on March 25, 2021 at 2:40 pm

    24 March 2021 Beekeeping Associations,  from all around the UK,  are in agreement that the importation of bees from overseas is totally against best practices for the protection of our environment. The problem is that at least one beekeeping business has said that they want to import bees to the UK through Northern Ireland. The bees they are sourcing come from southern Italy where a serious invasive species and parasite of bees, the Small Hive Beetle is established. The inspections on bees are extremely limited and we are fearful that a small, clubbed antenna, beetle will be able to evade their scrutiny and be imported to the mainland.  We have started a parliamentary petition and we are asking you all to please sign it:   Petition: Stop the importation of honey bees into GB from the EU via Northern Ireland   Photo: Crown Copyright  In 2015, the Annual Delegates Meeting of the British Beekeepers Association,  which represents more than 25...

  • Update from the Exam board Spring 2021
    on March 10, 2021 at 2:50 pm

    All candidates for the online module exams should now have received emails with login details and software links and instructions to set up the Inspera Exam Portal ready for the Module exams. The email contains the following information:- We recommend you print this message and instructions or at least make a note of your login details. Download PC Instructions here  Download Mac Instructions here These are your login details that you will need to test the software and carry out the formal submission test on the weekend of March 20/21st. “login details will be shown on your email here”  (You will be sent different login details for your actual exam(s) on 24th April – if you are taking more than one module there will be different login details for each module in April but only one set is needed now) This is a two stage process:   Stage 1 – Up to 19th March download and test Inspera Exam Portal software. T...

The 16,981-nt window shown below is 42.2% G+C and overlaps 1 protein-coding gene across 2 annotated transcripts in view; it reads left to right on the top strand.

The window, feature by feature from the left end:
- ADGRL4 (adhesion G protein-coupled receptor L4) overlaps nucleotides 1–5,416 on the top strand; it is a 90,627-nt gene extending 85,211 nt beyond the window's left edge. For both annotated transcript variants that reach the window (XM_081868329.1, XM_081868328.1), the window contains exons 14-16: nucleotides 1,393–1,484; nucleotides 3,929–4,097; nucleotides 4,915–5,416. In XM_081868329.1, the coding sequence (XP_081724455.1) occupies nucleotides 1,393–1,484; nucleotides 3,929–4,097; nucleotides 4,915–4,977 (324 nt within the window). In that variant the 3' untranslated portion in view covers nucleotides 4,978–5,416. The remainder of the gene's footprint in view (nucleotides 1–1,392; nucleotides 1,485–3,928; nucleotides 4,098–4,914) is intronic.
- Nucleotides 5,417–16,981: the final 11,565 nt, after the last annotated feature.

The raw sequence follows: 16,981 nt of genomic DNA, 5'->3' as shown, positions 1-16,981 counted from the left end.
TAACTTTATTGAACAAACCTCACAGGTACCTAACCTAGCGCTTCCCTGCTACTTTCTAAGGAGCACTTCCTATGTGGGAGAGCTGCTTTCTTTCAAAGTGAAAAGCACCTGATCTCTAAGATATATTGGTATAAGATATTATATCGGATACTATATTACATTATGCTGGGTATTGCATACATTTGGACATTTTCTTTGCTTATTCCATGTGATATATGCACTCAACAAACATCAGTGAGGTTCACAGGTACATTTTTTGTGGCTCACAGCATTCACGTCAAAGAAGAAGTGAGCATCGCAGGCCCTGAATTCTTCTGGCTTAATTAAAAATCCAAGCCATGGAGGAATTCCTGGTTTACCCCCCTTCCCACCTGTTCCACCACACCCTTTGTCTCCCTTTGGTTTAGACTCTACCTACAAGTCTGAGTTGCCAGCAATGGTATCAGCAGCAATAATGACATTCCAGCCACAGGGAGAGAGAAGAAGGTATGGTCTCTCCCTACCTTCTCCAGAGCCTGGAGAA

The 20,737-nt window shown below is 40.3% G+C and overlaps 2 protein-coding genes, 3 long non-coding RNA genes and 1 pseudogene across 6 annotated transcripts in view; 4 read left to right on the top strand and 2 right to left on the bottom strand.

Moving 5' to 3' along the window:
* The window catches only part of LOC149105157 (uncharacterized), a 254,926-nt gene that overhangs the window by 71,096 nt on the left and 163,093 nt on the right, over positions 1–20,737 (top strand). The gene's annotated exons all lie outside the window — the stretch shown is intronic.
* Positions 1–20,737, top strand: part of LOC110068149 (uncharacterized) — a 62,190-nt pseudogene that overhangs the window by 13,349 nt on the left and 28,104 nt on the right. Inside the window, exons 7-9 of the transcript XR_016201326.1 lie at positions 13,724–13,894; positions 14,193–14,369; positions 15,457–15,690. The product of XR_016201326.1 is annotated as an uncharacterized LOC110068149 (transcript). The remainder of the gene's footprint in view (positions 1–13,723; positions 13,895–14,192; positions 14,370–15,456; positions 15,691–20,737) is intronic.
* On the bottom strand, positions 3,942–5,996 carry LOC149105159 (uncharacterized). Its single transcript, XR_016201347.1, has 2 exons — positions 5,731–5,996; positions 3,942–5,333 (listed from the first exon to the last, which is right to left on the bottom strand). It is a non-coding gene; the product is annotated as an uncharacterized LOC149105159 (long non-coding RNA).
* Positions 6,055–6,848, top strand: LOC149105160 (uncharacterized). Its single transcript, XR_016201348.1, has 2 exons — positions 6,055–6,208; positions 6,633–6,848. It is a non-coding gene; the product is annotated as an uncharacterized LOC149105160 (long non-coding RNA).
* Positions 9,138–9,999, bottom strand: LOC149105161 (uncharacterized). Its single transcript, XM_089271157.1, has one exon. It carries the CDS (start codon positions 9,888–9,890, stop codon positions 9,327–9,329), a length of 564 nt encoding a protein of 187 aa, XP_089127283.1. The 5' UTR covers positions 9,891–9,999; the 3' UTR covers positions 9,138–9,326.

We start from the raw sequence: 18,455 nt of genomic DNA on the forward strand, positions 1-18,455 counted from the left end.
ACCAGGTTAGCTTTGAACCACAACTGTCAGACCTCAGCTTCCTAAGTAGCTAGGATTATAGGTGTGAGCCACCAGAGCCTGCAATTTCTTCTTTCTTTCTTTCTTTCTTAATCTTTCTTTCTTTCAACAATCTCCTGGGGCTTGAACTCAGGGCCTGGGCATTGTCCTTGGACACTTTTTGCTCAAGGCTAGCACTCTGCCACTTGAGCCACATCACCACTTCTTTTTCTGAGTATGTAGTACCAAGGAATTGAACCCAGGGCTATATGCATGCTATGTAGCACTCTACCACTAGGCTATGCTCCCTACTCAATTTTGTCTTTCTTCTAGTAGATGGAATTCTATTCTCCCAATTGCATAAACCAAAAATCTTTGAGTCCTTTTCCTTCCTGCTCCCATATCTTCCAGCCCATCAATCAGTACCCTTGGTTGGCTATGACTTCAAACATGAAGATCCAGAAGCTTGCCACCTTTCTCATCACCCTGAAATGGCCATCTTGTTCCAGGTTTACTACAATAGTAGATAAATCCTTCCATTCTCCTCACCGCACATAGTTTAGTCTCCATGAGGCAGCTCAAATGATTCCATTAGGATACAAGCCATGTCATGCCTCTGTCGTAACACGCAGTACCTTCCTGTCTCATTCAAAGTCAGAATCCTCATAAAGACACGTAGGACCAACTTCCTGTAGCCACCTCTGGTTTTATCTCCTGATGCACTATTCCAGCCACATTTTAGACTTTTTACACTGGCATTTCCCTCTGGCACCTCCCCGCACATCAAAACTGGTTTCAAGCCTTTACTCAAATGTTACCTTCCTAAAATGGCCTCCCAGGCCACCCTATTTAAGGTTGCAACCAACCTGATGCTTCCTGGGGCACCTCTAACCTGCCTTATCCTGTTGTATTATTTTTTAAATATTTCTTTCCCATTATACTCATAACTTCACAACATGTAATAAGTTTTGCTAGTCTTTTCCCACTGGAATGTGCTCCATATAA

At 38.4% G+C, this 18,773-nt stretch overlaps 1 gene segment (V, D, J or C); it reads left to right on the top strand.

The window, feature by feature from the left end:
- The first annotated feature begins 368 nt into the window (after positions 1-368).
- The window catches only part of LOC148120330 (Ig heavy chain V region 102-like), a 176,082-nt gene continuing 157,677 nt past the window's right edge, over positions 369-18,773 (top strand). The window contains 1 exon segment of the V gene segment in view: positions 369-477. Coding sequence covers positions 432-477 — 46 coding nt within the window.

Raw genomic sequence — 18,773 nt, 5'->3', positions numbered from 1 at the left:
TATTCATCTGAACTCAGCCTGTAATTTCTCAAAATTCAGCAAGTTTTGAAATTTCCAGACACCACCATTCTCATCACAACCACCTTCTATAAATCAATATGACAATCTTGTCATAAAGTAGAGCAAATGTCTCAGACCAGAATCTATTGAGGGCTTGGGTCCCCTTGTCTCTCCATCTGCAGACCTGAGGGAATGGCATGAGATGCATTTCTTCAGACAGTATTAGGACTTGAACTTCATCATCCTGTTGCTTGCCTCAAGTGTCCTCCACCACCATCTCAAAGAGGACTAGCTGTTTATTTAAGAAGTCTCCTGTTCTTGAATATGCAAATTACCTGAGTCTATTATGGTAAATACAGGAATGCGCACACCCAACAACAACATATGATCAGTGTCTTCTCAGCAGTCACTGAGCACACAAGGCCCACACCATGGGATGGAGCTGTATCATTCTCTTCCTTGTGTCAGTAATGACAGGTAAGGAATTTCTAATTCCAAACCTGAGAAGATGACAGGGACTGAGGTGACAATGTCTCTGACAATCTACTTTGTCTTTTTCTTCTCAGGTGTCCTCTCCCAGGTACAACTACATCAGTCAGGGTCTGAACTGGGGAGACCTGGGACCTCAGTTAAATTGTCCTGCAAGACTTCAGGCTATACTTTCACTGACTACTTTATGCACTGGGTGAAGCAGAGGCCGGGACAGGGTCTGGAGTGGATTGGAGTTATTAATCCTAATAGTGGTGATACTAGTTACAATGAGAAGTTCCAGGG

• Neonics will not be used on sugar beet in 2021
    on March 4, 2021 at 9:47 am

    Wednesday 3 March  A forecast from the Rothamstead Research Group says virus yellows in the sugarbeet crop will be very low this year and neonic seed treatment will NOT be used with first flights of aphids likely to be six weeks later than last year.  The BBKA is pleased to hear this but will campaign against use of the neonics in years 2022 and 2023 which is allowed under the licence granted by Defra.  The British Beet Research Organisation (BBRO) says the weather was the reason.  "With February temperatures fluctuating from very cold to unseasonably warm conditions, especially during the last three weeks of the month, this has meant the independent virus yellows forecast has been uncertain with regards to the 9% trigger threshold for the use of Cruiser SB on seed. The 1st of March forecast predicts that 8.37 % of the national sugar beet area will be affected by virus yellows by the end of August 2021."  This graph from Rothamsted Research shows the histor...